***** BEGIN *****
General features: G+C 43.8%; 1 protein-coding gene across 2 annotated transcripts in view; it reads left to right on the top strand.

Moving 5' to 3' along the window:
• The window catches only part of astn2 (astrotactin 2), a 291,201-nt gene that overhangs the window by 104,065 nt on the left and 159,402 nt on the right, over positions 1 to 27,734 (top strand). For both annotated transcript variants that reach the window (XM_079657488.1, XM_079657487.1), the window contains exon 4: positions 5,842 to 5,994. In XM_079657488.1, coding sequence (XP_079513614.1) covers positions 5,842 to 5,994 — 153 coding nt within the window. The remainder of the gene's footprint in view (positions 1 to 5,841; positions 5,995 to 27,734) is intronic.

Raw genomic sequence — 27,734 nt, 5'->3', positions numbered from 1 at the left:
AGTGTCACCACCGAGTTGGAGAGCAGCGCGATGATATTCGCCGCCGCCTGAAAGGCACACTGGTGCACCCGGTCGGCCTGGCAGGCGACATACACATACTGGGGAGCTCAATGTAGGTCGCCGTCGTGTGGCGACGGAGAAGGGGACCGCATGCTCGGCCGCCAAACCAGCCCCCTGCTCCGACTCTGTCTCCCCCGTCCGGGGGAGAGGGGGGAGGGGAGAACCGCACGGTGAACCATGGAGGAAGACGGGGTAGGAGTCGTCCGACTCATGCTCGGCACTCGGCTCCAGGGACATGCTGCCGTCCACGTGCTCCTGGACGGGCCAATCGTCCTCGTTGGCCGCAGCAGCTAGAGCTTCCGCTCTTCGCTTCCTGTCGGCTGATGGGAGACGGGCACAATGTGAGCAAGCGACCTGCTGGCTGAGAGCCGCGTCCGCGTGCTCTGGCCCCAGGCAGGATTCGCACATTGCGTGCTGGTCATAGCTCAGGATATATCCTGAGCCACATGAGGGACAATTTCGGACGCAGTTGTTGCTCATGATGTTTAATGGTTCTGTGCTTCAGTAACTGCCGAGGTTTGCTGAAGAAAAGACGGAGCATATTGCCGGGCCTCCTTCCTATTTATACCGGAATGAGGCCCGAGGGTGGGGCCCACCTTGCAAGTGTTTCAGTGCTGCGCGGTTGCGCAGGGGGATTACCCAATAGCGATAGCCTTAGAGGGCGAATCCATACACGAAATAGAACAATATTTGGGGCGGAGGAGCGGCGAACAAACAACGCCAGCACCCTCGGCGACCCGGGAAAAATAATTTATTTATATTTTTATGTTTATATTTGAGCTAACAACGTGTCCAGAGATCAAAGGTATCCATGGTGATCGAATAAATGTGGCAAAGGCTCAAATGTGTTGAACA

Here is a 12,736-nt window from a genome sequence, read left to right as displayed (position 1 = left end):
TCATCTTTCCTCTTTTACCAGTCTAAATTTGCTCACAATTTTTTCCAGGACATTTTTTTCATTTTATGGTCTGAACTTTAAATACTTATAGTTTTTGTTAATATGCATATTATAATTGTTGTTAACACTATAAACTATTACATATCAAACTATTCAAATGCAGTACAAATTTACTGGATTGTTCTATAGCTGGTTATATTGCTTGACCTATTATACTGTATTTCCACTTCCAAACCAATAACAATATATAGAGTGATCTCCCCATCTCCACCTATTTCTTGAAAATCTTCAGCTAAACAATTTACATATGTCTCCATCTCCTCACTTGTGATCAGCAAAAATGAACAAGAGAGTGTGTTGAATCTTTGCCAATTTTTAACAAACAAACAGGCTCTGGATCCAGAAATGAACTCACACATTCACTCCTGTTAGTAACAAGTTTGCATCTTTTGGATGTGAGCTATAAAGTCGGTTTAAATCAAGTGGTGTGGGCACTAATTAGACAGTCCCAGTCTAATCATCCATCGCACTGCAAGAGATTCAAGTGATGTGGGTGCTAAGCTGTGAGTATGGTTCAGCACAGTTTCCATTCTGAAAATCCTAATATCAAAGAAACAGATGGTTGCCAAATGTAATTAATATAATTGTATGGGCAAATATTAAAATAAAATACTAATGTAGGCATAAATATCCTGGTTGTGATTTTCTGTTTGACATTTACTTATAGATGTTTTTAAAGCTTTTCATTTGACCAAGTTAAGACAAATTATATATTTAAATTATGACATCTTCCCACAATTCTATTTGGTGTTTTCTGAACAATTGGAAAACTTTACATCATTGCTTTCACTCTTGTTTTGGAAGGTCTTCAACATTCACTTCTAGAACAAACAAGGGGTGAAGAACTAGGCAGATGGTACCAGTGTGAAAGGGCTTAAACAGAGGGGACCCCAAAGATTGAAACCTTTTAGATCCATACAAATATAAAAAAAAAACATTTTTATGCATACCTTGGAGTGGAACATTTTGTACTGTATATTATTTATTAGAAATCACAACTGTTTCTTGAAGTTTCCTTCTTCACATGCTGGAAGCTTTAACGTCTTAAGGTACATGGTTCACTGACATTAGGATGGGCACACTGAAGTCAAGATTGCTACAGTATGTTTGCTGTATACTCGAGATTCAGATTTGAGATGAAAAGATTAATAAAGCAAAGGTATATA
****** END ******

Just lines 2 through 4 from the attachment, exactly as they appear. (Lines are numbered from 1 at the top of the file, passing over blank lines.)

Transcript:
Moving 5' to 3' along the window:
• The window catches only part of astn2 (astrotactin 2), a 291,201-nt gene that overhangs the window by 104,065 nt on the left and 159,402 nt on the right, over positions 1 to 27,734 (top strand). For both annotated transcript variants that reach the window (XM_079657488.1, XM_079657487.1), the window contains exon 4: positions 5,842 to 5,994. In XM_079657488.1, coding sequence (XP_079513614.1) covers positions 5,842 to 5,994 — 153 coding nt within the window. The remainder of the gene's footprint in view (positions 1 to 5,841; positions 5,995 to 27,734) is intronic.

Raw genomic sequence — 27,734 nt, 5'->3', positions numbered from 1 at the left: